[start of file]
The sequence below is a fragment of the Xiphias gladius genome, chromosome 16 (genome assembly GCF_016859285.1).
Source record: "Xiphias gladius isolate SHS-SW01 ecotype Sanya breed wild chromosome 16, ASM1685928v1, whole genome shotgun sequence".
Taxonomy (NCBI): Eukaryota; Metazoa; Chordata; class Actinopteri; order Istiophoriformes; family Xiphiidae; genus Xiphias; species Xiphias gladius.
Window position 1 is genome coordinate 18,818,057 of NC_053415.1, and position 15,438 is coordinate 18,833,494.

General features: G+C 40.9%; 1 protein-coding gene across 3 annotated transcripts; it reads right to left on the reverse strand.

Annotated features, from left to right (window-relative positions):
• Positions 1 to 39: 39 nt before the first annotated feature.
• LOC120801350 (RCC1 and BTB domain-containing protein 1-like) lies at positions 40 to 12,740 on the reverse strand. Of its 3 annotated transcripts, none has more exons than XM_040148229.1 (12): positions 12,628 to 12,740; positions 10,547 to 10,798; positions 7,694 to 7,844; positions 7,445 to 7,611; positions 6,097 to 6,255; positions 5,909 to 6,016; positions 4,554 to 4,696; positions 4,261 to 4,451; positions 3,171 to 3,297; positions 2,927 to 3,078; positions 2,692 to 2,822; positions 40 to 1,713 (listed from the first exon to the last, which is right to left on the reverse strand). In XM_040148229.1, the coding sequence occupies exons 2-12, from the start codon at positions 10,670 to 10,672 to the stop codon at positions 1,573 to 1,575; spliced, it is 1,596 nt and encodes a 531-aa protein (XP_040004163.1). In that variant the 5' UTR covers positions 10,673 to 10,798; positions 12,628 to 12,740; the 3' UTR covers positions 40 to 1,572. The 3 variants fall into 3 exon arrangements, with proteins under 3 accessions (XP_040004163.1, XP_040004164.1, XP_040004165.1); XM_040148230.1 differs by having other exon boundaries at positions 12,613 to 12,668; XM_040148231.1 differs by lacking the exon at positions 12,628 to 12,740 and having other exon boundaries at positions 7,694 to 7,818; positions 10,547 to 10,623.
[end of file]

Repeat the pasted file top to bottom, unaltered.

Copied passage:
The sequence below is a fragment of the Xiphias gladius genome, chromosome 16 (genome assembly GCF_016859285.1).
Source record: "Xiphias gladius isolate SHS-SW01 ecotype Sanya breed wild chromosome 16, ASM1685928v1, whole genome shotgun sequence".
Taxonomy (NCBI): Eukaryota; Metazoa; Chordata; class Actinopteri; order Istiophoriformes; family Xiphiidae; genus Xiphias; species Xiphias gladius.
Window position 1 is genome coordinate 18,818,057 of NC_053415.1, and position 15,438 is coordinate 18,833,494.

General features: G+C 40.9%; 1 protein-coding gene across 3 annotated transcripts; it reads right to left on the reverse strand.

Annotated features, from left to right (window-relative positions):
• Positions 1 to 39: 39 nt before the first annotated feature.
• LOC120801350 (RCC1 and BTB domain-containing protein 1-like) lies at positions 40 to 12,740 on the reverse strand. Of its 3 annotated transcripts, none has more exons than XM_040148229.1 (12): positions 12,628 to 12,740; positions 10,547 to 10,798; positions 7,694 to 7,844; positions 7,445 to 7,611; positions 6,097 to 6,255; positions 5,909 to 6,016; positions 4,554 to 4,696; positions 4,261 to 4,451; positions 3,171 to 3,297; positions 2,927 to 3,078; positions 2,692 to 2,822; positions 40 to 1,713 (listed from the first exon to the last, which is right to left on the reverse strand). In XM_040148229.1, the coding sequence occupies exons 2-12, from the start codon at positions 10,670 to 10,672 to the stop codon at positions 1,573 to 1,575; spliced, it is 1,596 nt and encodes a 531-aa protein (XP_040004163.1). In that variant the 5' UTR covers positions 10,673 to 10,798; positions 12,628 to 12,740; the 3' UTR covers positions 40 to 1,572. The 3 variants fall into 3 exon arrangements, with proteins under 3 accessions (XP_040004163.1, XP_040004164.1, XP_040004165.1); XM_040148230.1 differs by having other exon boundaries at positions 12,613 to 12,668; XM_040148231.1 differs by lacking the exon at positions 12,628 to 12,740 and having other exon boundaries at positions 7,694 to 7,818; positions 10,547 to 10,623.